WNYC's Bob Hennelly is an award-winning investigative journalist. While at WNYC he has reported on a wide gamut of major public policy questions ranging from immigration and homeland security to power outages and utility mergers.
The Democratically-controlled Senate and Assembly in Trenton will work on their counter budget proposal to Governor Chris Christie's $32 billion spending plan on Thursday.
With the June 30 deadline approaching, behind the scenes fissures created over past leadership battles between the Democrats continue to fester.
On some broad issues, such as providing property tax relief for the middle class, Democrats appear united. But on hot button issues, like how best to counter Christie’s budget or his plans to reorganize higher education, Assembly Democrats are fractured.
"You see this kind of intra-party fighting that, up until this point, has been relatively quiet during the Christie administration. And we are really seeing it come to a head this week," explained Bridget Callahan-Harrison, a professor of political science and law at Montclair State University.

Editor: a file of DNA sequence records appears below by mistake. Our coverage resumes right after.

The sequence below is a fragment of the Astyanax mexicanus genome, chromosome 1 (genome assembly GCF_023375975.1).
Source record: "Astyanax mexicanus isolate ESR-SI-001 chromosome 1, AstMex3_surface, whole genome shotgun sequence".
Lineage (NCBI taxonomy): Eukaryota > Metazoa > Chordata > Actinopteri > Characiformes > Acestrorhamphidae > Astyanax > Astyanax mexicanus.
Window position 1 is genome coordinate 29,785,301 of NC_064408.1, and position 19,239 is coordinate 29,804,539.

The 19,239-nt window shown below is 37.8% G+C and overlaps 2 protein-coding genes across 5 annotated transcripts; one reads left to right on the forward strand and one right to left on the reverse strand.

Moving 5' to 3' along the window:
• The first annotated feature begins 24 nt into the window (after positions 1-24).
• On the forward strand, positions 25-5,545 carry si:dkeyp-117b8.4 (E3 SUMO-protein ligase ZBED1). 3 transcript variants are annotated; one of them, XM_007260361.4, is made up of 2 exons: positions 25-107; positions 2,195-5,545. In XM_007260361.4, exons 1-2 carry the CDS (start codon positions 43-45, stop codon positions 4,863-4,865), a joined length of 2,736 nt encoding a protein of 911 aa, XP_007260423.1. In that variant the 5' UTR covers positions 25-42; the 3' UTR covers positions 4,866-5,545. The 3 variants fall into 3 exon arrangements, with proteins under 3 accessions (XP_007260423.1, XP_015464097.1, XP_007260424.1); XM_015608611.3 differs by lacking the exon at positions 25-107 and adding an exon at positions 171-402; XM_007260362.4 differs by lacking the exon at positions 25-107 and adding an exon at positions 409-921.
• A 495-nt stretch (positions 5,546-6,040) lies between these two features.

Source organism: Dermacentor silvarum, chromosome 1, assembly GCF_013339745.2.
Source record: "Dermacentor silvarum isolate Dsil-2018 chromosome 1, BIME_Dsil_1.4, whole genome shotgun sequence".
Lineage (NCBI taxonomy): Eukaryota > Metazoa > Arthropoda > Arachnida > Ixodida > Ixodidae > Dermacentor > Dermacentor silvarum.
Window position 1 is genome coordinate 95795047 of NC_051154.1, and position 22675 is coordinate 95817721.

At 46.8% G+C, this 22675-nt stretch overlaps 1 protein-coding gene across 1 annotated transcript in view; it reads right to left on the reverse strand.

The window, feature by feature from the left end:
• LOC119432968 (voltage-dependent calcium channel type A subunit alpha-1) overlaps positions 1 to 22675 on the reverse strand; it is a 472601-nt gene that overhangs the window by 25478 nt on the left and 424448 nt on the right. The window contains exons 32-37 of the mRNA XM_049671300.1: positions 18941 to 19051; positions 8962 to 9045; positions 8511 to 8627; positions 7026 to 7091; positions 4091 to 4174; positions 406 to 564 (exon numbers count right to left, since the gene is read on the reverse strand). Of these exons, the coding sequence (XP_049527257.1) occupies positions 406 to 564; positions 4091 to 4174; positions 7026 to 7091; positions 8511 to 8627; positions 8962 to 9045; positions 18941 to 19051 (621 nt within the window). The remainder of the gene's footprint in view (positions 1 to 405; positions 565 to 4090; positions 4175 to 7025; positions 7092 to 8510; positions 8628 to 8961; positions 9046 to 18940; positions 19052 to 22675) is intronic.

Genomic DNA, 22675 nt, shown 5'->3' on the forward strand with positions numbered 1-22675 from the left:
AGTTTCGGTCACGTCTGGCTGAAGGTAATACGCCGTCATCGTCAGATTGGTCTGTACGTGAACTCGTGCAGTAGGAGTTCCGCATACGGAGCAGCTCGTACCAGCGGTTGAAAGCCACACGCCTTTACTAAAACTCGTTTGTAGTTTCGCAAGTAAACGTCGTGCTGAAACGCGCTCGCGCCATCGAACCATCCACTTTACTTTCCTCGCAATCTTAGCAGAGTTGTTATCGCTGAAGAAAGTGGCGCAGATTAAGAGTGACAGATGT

There is also lingering alienation between Democrats and what Callahan-Harrison dubs "Christiecrats" — Democrats who voted with Christie on his public employee pension reforms.
Harrison said a divided Democratic party gives Governor Christie more room to maneuver and push his priorities, like a 10 percent income tax cut.
While Democrats scramble to get on the same page, Governor Christie continues to stay on message at his town halls, branding any Democrat who favors the re-imposition of the state's millionaire's tax "Corzine Democrats."
Christie told a packed Cedar Grove town hall earlier this week that he'd veto any budget that included the high end tax he's already vetoed twice.
"Until I can look at you and say that we have government under control and every dollar we’re spending is spent well, I am not raising taxes on people in the state," Christie stated emphatically. "We are not doing it on anybody."
For Christie, his biggest impediment may be the reality that his own administration's tax revenue projections are said to between $700 million to $1.4 billion off for this year and next.
Democrats have said they will set aside $183 million for some form of a tax cut, but will only phase it in if Christie's optimistic revenue projections prove to be accurate.
Peter Woolley, director of Fairleigh Dickinson University Public Mind Poll, said no matter how the budget show down goes down, Christie's going to have a strong message to take to the Republican National Convention in Tampa later this summer.
"I think Christie wins either way, at least in the short run," Woolley said. "If he gets what he wants at the end of next week, he can claim bipartisanship. If he doesn't, he can claim obstructionism. The beauty of it is that both are plausibly true."